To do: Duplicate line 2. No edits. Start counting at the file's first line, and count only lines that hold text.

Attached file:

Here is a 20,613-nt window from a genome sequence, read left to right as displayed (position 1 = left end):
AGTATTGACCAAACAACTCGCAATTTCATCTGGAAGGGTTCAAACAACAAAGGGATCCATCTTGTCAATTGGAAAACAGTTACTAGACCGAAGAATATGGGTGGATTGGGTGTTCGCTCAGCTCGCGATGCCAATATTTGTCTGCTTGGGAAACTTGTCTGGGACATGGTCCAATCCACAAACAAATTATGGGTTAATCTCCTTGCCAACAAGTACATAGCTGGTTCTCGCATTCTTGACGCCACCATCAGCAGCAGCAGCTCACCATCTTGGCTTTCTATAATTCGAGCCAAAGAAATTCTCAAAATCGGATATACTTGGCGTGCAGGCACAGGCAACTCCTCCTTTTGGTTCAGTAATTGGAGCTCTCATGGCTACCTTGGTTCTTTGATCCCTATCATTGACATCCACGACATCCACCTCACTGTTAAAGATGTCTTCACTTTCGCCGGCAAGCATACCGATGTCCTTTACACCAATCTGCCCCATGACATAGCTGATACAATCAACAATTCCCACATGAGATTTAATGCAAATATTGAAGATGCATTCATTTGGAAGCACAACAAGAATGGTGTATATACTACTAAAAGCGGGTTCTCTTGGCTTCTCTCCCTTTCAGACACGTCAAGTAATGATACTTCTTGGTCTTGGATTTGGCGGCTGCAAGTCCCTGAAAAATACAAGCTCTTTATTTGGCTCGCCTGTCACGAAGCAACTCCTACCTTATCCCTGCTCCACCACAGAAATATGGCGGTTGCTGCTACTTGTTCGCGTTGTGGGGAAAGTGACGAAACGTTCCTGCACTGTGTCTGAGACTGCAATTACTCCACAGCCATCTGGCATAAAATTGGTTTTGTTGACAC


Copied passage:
AGTATTGACCAAACAACTCGCAATTTCATCTGGAAGGGTTCAAACAACAAAGGGATCCATCTTGTCAATTGGAAAACAGTTACTAGACCGAAGAATATGGGTGGATTGGGTGTTCGCTCAGCTCGCGATGCCAATATTTGTCTGCTTGGGAAACTTGTCTGGGACATGGTCCAATCCACAAACAAATTATGGGTTAATCTCCTTGCCAACAAGTACATAGCTGGTTCTCGCATTCTTGACGCCACCATCAGCAGCAGCAGCTCACCATCTTGGCTTTCTATAATTCGAGCCAAAGAAATTCTCAAAATCGGATATACTTGGCGTGCAGGCACAGGCAACTCCTCCTTTTGGTTCAGTAATTGGAGCTCTCATGGCTACCTTGGTTCTTTGATCCCTATCATTGACATCCACGACATCCACCTCACTGTTAAAGATGTCTTCACTTTCGCCGGCAAGCATACCGATGTCCTTTACACCAATCTGCCCCATGACATAGCTGATACAATCAACAATTCCCACATGAGATTTAATGCAAATATTGAAGATGCATTCATTTGGAAGCACAACAAGAATGGTGTATATACTACTAAAAGCGGGTTCTCTTGGCTTCTCTCCCTTTCAGACACGTCAAGTAATGATACTTCTTGGTCTTGGATTTGGCGGCTGCAAGTCCCTGAAAAATACAAGCTCTTTATTTGGCTCGCCTGTCACGAAGCAACTCCTACCTTATCCCTGCTCCACCACAGAAATATGGCGGTTGCTGCTACTTGTTCGCGTTGTGGGGAAAGTGACGAAACGTTCCTGCACTGTGTCTGAGACTGCAATTACTCCACAGCCATCTGGCATAAAATTGGTTTTGTTGACAC